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Pappas Center @ MGH
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IMPROVING THE ODDS - Expanding Options for Advanced Disease

The most common cancers in the brain are those that spread (metastasize) from a primary tumor elsewhere in the body. Because of the complex needs of people with metastatic brain cancer, the Steven E. and Catherine Pappas Center for Neuro-Oncology established the Metastatic Disease Program, led by neuro-oncologist April Eichler, MD. Working in collaboration with radiation oncologist Helen Shih, MD, and neurosurgeon Bob Carter, MD, PhD, Eichler offers patients a variety of therapeutic options including radiation, chemotherapy and surgery. The multidisciplinary clinic also provides coordinated care for the neurological symptoms caused by brain metastases..
Traditionally, patients with brain metastases have been cared for by their medical oncologist,” says Eichler. “But many of these patients develop neurological complications such as seizures, brain swelling, and cognitive impairments that a neurooncologist has the additional expertise to deal with.”
Determining the best treatment depends on many factors. “We take into account all aspects of the disease including how active it is outside the brain,” says Eichler. One state-of-the-art treatment is stereotactic radiosurgery (SRS), a radiation therapy (not surgery) that uses several converging beams to concentrate a large dose of radiation on a solitary site. Sometimes given following whole-brain radiation, SRS is a common treatment for patients with a limited number of newly diagnosed brain tumors less than four centimeters in diameter (smaller than a golf ball).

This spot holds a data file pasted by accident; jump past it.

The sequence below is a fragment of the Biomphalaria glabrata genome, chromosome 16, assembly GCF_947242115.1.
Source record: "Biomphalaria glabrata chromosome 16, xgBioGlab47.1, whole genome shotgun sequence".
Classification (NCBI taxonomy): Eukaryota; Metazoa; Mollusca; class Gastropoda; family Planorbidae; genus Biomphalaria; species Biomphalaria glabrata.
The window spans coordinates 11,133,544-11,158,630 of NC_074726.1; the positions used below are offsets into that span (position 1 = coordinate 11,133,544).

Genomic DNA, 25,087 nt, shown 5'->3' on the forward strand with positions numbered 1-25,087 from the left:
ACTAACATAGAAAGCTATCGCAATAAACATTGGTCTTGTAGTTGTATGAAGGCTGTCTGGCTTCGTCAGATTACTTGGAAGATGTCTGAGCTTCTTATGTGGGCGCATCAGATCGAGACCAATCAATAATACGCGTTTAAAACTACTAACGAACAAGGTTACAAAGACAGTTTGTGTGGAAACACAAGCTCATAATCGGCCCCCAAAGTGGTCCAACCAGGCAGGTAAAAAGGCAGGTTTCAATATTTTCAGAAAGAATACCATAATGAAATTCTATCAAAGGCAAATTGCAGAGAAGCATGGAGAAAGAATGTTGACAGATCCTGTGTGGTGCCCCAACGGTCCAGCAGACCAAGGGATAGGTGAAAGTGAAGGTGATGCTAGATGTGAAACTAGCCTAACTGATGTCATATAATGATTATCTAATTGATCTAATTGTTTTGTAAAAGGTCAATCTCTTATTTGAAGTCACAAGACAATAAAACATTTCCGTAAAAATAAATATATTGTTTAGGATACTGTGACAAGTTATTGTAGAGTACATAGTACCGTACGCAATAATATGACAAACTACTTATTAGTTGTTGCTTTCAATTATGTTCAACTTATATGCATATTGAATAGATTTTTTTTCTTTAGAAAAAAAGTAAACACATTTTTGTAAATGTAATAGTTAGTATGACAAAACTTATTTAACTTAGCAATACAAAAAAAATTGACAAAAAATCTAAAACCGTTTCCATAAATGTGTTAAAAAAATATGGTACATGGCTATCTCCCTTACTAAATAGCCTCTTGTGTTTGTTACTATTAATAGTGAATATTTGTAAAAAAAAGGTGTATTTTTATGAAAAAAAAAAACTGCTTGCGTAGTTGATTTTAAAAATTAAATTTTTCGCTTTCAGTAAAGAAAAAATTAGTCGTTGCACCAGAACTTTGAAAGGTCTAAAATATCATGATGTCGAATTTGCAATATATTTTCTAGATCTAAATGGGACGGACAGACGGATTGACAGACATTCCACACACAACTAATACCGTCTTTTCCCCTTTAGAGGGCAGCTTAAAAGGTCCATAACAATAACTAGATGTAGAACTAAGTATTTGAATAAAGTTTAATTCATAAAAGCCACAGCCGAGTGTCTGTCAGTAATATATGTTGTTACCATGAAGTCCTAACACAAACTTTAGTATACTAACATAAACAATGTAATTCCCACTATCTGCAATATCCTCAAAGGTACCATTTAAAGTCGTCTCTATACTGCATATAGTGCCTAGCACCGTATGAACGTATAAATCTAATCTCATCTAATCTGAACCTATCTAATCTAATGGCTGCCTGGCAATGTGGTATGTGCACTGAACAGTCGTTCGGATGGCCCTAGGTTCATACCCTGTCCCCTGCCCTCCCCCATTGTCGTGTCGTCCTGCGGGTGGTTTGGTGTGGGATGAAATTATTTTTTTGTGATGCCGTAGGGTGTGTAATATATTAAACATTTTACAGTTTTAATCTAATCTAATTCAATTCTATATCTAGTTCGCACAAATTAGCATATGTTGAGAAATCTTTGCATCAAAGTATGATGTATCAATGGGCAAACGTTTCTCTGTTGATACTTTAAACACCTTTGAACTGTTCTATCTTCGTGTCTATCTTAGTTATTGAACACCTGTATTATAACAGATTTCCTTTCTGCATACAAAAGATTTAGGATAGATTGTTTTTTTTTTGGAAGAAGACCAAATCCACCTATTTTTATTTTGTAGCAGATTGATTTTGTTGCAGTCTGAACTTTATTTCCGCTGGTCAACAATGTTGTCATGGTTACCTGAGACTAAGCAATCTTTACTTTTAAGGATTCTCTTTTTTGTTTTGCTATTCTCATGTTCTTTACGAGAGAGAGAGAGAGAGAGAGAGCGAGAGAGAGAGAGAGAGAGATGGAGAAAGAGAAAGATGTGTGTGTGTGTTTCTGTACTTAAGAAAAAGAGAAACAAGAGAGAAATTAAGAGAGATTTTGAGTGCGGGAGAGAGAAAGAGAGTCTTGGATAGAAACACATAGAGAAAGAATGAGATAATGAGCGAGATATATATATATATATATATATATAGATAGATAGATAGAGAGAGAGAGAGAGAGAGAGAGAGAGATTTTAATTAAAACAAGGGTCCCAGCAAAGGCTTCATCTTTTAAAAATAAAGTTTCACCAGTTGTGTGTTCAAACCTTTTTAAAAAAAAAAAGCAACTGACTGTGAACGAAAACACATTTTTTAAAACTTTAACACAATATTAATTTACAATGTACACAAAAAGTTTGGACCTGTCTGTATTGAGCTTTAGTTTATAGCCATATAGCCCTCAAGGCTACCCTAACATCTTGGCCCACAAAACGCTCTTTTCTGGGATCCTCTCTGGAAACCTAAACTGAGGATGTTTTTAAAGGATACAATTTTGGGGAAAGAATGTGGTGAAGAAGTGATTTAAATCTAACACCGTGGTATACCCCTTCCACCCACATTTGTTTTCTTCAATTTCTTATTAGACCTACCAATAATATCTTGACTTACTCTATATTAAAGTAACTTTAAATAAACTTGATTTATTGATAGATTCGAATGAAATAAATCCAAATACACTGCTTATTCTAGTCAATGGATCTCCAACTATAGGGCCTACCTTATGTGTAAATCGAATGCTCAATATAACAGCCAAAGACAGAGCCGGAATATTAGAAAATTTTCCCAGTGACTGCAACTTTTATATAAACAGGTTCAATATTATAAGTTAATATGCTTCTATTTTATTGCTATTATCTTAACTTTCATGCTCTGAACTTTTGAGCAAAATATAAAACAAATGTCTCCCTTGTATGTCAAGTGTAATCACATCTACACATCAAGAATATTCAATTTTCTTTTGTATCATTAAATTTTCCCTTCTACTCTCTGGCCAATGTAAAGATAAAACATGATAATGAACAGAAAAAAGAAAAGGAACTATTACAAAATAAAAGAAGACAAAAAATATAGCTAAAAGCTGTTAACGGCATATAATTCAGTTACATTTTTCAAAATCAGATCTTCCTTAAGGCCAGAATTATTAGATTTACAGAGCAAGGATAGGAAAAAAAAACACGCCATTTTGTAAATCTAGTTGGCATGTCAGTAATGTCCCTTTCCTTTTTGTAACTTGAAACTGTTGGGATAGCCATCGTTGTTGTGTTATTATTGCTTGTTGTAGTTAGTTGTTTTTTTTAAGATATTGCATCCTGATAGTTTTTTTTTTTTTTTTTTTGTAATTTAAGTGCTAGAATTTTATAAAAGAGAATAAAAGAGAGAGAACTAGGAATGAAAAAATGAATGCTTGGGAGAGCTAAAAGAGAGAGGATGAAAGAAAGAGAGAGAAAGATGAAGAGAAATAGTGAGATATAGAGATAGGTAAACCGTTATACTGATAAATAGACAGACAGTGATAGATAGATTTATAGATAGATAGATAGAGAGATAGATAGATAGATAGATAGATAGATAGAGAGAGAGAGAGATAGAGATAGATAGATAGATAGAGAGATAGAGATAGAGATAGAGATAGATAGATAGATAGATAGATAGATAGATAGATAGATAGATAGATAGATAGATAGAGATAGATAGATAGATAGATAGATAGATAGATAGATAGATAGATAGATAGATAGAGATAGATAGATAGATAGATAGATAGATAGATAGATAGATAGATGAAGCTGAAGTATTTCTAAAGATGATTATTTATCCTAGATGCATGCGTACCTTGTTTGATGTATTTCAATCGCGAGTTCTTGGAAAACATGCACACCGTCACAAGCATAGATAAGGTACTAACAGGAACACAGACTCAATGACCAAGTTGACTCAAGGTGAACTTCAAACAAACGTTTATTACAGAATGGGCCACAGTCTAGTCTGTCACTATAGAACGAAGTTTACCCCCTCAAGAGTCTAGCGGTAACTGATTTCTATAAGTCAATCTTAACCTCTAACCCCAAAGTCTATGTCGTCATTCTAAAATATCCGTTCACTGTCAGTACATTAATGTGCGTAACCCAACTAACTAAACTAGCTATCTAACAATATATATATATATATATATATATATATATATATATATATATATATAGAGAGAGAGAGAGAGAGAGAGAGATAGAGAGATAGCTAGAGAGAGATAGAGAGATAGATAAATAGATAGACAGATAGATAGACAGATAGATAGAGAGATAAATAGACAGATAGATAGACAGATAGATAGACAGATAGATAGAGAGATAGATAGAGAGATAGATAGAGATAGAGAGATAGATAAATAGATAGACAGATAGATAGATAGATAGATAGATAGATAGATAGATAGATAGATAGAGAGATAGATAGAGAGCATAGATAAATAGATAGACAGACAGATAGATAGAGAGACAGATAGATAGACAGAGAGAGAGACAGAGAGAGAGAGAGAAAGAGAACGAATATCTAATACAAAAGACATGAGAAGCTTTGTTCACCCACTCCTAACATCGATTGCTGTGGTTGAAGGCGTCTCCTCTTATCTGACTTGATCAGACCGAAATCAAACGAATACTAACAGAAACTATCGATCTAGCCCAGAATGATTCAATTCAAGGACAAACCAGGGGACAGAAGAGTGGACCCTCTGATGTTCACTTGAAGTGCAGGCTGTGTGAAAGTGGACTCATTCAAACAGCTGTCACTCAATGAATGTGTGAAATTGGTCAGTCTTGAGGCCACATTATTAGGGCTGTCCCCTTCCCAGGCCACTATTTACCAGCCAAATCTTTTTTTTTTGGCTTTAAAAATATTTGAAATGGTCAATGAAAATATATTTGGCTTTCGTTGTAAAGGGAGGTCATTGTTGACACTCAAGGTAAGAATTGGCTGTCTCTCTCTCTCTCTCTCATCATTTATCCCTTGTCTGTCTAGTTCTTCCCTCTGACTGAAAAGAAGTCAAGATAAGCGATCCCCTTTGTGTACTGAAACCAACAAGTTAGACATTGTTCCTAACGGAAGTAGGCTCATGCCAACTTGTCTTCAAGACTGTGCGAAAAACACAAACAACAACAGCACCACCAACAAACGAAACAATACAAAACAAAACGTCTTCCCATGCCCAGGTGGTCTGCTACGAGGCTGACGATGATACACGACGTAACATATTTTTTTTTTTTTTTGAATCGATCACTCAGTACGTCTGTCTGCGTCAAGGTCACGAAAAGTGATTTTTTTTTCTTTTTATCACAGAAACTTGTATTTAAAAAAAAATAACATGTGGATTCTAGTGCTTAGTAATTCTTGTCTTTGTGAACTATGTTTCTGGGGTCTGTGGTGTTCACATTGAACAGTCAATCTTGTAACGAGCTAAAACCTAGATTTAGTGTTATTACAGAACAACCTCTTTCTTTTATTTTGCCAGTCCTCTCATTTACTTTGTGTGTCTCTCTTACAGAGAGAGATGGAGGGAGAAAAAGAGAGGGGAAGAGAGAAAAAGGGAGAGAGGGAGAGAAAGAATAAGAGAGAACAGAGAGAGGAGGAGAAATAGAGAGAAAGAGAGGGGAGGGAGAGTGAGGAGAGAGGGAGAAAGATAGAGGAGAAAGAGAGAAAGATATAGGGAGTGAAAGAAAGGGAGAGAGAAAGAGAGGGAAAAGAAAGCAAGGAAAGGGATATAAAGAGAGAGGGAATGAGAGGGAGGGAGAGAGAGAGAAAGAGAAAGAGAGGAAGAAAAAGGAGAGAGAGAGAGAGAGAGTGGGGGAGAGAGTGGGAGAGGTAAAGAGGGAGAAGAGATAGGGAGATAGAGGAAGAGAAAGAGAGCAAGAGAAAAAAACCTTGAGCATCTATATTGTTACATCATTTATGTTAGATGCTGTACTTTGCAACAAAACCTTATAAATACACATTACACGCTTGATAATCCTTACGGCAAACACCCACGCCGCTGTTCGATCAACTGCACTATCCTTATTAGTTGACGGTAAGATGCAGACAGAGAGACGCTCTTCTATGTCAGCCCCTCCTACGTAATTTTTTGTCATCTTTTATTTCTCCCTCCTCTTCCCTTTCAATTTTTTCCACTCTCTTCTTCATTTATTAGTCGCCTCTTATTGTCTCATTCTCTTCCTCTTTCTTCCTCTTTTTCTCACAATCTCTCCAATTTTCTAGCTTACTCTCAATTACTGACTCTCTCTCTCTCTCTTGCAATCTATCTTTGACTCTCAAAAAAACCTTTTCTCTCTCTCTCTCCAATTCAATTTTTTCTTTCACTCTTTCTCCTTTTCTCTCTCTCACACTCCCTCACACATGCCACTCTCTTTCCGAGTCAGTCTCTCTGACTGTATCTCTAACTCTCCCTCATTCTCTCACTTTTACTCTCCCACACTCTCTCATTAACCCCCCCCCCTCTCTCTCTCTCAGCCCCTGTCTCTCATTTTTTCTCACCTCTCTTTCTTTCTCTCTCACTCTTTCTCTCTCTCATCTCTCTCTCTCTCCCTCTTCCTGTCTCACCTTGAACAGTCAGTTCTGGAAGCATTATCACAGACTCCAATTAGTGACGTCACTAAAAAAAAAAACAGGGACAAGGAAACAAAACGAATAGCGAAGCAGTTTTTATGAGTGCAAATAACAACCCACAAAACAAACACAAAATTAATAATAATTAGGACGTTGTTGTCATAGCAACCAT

April Eichler, MD
Expanding treatment options for patients with metastatic disease is a major goal of the program, which officially opened in January 2007. Eichler explains that patients with lung cancer, for example, who might otherwise be eligible for a clinical trial, are often excluded if they have brain metastases. As a result, “there’s a lack of data on which chemotherapies might be useful for these patients. Our clinic is a step toward identifying and recruiting patients so that we can get trials up and running.”
Two trials are slated to open over the next few months. One will study epothilone B, a new class of drug, in patients with non-small cell lung cancer whose brain metastases have recurred following radiation. The other will investigate the same drug in breast cancer patients with brain metastases.
When a primary tumor has spread to the brain, the disease is already advanced, says Eichler, and survival is generally poor. “But we all have patients who are beating the odds.” She tells of one woman with breast cancer who developed a tumor in her pituitary (a gland at the base of the brain). Shih treated her successfully with SRS and then Eichler followed up with a specialized treatment called intrathecal (into the spinal canal) chemotherapy, clearing the patient’s spinal fluid of cancer cells. “She’s someone we treated in a multidisciplinary way and who is continuing to do well.” - Lonnie Christiansen
Advancing the Specialized Care of Individuals with Brain Tumors
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